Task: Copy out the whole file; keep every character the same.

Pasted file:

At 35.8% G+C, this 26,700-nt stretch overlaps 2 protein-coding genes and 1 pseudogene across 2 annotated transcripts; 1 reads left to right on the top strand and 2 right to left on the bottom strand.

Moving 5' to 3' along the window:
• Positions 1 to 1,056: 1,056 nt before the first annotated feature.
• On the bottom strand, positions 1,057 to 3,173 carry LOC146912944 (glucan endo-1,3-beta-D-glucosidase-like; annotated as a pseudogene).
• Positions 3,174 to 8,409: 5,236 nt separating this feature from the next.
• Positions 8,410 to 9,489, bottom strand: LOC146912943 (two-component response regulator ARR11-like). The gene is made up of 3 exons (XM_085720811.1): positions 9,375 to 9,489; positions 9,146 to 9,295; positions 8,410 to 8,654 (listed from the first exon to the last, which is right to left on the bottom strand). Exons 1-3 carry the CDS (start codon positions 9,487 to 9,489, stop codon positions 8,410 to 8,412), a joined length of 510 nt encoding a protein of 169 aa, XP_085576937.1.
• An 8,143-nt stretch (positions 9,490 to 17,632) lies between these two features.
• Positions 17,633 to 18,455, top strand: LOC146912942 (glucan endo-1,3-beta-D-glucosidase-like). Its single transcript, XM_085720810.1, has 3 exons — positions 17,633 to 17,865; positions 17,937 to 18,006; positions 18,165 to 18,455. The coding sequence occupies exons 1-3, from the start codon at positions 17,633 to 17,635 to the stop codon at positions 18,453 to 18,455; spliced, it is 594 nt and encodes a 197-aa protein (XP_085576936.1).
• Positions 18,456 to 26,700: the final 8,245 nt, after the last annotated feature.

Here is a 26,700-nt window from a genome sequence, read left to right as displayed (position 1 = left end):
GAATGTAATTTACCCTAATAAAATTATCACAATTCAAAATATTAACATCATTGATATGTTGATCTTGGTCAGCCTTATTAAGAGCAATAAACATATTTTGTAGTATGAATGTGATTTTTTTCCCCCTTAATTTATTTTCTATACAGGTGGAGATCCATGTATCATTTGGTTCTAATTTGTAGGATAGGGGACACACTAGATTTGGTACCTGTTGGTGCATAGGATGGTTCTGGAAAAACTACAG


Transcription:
At 35.8% G+C, this 26,700-nt stretch overlaps 2 protein-coding genes and 1 pseudogene across 2 annotated transcripts; 1 reads left to right on the top strand and 2 right to left on the bottom strand.

Moving 5' to 3' along the window:
• Positions 1 to 1,056: 1,056 nt before the first annotated feature.
• On the bottom strand, positions 1,057 to 3,173 carry LOC146912944 (glucan endo-1,3-beta-D-glucosidase-like; annotated as a pseudogene).
• Positions 3,174 to 8,409: 5,236 nt separating this feature from the next.
• Positions 8,410 to 9,489, bottom strand: LOC146912943 (two-component response regulator ARR11-like). The gene is made up of 3 exons (XM_085720811.1): positions 9,375 to 9,489; positions 9,146 to 9,295; positions 8,410 to 8,654 (listed from the first exon to the last, which is right to left on the bottom strand). Exons 1-3 carry the CDS (start codon positions 9,487 to 9,489, stop codon positions 8,410 to 8,412), a joined length of 510 nt encoding a protein of 169 aa, XP_085576937.1.
• An 8,143-nt stretch (positions 9,490 to 17,632) lies between these two features.
• Positions 17,633 to 18,455, top strand: LOC146912942 (glucan endo-1,3-beta-D-glucosidase-like). Its single transcript, XM_085720810.1, has 3 exons — positions 17,633 to 17,865; positions 17,937 to 18,006; positions 18,165 to 18,455. The coding sequence occupies exons 1-3, from the start codon at positions 17,633 to 17,635 to the stop codon at positions 18,453 to 18,455; spliced, it is 594 nt and encodes a 197-aa protein (XP_085576936.1).
• Positions 18,456 to 26,700: the final 8,245 nt, after the last annotated feature.

Here is a 26,700-nt window from a genome sequence, read left to right as displayed (position 1 = left end):
GAATGTAATTTACCCTAATAAAATTATCACAATTCAAAATATTAACATCATTGATATGTTGATCTTGGTCAGCCTTATTAAGAGCAATAAACATATTTTGTAGTATGAATGTGATTTTTTTCCCCCTTAATTTATTTTCTATACAGGTGGAGATCCATGTATCATTTGGTTCTAATTTGTAGGATAGGGGACACACTAGATTTGGTACCTGTTGGTGCATAGGATGGTTCTGGAAAAACTACAG